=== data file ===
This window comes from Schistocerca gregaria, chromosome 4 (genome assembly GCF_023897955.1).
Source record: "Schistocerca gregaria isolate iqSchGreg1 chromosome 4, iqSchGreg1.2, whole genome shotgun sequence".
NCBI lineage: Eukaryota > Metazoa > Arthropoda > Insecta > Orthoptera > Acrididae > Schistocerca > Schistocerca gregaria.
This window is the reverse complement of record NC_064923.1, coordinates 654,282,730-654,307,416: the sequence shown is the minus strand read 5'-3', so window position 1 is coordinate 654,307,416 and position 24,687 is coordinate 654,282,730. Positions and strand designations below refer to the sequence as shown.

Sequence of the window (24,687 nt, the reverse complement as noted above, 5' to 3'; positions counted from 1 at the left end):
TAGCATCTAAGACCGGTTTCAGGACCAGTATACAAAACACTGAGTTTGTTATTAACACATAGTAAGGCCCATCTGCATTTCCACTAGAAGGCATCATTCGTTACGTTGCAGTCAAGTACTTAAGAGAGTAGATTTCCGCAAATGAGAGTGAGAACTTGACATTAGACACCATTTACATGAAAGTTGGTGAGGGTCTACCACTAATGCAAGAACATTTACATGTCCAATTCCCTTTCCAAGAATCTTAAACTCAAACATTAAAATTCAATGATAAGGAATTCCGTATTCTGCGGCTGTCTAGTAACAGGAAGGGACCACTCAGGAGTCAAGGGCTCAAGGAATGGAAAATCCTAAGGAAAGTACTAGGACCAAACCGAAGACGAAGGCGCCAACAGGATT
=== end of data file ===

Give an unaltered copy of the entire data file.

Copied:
This window comes from Schistocerca gregaria, chromosome 4 (genome assembly GCF_023897955.1).
Source record: "Schistocerca gregaria isolate iqSchGreg1 chromosome 4, iqSchGreg1.2, whole genome shotgun sequence".
NCBI lineage: Eukaryota > Metazoa > Arthropoda > Insecta > Orthoptera > Acrididae > Schistocerca > Schistocerca gregaria.
This window is the reverse complement of record NC_064923.1, coordinates 654,282,730-654,307,416: the sequence shown is the minus strand read 5'-3', so window position 1 is coordinate 654,307,416 and position 24,687 is coordinate 654,282,730. Positions and strand designations below refer to the sequence as shown.

Sequence of the window (24,687 nt, the reverse complement as noted above, 5' to 3'; positions counted from 1 at the left end):
TAGCATCTAAGACCGGTTTCAGGACCAGTATACAAAACACTGAGTTTGTTATTAACACATAGTAAGGCCCATCTGCATTTCCACTAGAAGGCATCATTCGTTACGTTGCAGTCAAGTACTTAAGAGAGTAGATTTCCGCAAATGAGAGTGAGAACTTGACATTAGACACCATTTACATGAAAGTTGGTGAGGGTCTACCACTAATGCAAGAACATTTACATGTCCAATTCCCTTTCCAAGAATCTTAAACTCAAACATTAAAATTCAATGATAAGGAATTCCGTATTCTGCGGCTGTCTAGTAACAGGAAGGGACCACTCAGGAGTCAAGGGCTCAAGGAATGGAAAATCCTAAGGAAAGTACTAGGACCAAACCGAAGACGAAGGCGCCAACAGGATT